Now the US legal system being what it is the lawsuits long preceded the evidence of manipulation and there’s a big mishegas of a Libor lawsuit that’s been going on for years in New York. This suit looks a little quaint now, being based on the theory that all the banks got together in a room, smoked cigars, rubbed their hands together, and agreed to lower Libor for some unspecified nefarious purpose. Now we know that they all worked against each other to lower and/or raise Libor for a variety of clearly specified nefarious purposes,* until the crisis hit and they all started working independently to lower Libor for clearly specified and maybe public-spirited purposes. And the banks will tell you that themselves, in their motion in the case filed last week:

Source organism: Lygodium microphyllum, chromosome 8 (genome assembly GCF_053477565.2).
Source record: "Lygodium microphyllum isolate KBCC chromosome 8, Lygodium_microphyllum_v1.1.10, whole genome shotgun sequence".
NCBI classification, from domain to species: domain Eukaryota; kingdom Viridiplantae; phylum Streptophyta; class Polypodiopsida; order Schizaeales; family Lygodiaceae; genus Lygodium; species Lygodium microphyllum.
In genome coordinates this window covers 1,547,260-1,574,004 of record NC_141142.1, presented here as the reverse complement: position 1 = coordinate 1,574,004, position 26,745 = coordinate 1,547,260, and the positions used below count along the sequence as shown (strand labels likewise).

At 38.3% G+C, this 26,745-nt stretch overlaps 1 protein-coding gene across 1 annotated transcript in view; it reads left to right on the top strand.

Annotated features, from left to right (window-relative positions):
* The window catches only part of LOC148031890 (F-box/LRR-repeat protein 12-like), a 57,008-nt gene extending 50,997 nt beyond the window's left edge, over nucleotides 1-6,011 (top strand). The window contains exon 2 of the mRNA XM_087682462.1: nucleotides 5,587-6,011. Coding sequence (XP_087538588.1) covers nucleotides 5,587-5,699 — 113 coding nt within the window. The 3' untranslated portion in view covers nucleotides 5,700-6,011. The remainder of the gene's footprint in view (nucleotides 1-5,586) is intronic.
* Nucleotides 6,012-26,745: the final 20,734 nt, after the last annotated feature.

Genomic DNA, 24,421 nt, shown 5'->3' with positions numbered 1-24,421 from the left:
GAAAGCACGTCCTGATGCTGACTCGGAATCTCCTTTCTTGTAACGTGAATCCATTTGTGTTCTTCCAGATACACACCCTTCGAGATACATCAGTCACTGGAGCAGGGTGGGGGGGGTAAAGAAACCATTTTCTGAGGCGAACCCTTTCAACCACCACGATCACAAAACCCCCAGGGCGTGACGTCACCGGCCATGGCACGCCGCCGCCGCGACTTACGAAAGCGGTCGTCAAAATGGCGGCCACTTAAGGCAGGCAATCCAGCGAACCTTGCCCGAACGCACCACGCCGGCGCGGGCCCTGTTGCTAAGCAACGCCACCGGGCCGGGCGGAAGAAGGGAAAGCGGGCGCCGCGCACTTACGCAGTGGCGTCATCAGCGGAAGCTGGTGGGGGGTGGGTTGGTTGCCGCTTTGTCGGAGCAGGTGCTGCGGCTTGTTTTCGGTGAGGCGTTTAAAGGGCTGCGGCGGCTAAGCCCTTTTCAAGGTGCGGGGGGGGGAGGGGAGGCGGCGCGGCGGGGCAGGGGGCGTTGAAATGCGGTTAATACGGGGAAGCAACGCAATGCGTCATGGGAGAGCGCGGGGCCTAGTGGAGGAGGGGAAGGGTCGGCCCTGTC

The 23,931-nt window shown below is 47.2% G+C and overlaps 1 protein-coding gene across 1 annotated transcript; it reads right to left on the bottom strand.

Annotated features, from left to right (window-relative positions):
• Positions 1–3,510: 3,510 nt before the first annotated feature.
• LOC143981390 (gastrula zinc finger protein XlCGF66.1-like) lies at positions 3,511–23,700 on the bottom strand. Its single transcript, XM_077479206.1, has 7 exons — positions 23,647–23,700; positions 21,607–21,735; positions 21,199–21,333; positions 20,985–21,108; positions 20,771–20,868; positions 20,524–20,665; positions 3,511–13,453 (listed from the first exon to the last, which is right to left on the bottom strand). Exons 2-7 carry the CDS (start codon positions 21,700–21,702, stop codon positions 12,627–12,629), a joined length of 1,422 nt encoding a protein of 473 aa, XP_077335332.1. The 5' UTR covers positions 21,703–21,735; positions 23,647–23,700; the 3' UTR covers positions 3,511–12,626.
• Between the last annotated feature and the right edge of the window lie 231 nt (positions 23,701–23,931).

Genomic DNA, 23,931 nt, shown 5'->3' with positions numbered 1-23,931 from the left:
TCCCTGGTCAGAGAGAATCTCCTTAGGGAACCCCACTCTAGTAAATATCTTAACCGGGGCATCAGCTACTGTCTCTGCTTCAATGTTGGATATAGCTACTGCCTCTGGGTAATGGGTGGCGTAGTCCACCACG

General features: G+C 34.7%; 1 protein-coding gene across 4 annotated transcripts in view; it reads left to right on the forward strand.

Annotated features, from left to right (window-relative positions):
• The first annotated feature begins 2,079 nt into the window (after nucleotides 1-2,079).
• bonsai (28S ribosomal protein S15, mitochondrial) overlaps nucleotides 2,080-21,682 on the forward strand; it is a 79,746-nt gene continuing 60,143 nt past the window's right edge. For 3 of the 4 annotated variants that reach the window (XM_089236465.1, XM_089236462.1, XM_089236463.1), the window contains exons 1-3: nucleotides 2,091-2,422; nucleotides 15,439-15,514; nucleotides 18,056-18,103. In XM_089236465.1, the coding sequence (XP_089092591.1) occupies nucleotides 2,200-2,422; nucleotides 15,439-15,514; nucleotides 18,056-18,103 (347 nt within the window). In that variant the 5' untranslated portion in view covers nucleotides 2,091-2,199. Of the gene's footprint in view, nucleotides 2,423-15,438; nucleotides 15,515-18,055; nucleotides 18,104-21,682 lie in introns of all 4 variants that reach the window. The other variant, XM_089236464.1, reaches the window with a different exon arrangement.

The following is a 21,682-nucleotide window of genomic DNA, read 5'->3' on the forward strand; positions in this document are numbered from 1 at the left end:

Plaintiffs themselves cite as the primary motive for the alleged false reports a desire by Defendants to hide their supposed financial weakness from each other and the public, which would naturally call for circumspection by such banks, not discussion and agreement among them.
See? We would never work together to manipulate Libor – we’re too sneaky for that. We’d prefer to lie to each other, too. Read more »
If you knew nothing about Phil Falcone but what you read in the SEC’s assortment of complaints against him today, you would probably conclude that he’s kind of a dick. The loan thing, of course – Falcone borrowed $113mm from Harbinger at the same time he was preventing investors from withdrawing their money – but also a whole range of new and exciting charges announced today. Like that time he got mad at his prime broker and so bought 113% of the issue of a bond that the prime broker was short, and then called in the prime broker’s borrow to screw them (and gloated to them about it). Or the time – sorry, three times – that he shorted stock of companies that were doing equity offerings and then illegally covered his short with his allocation in those offerings.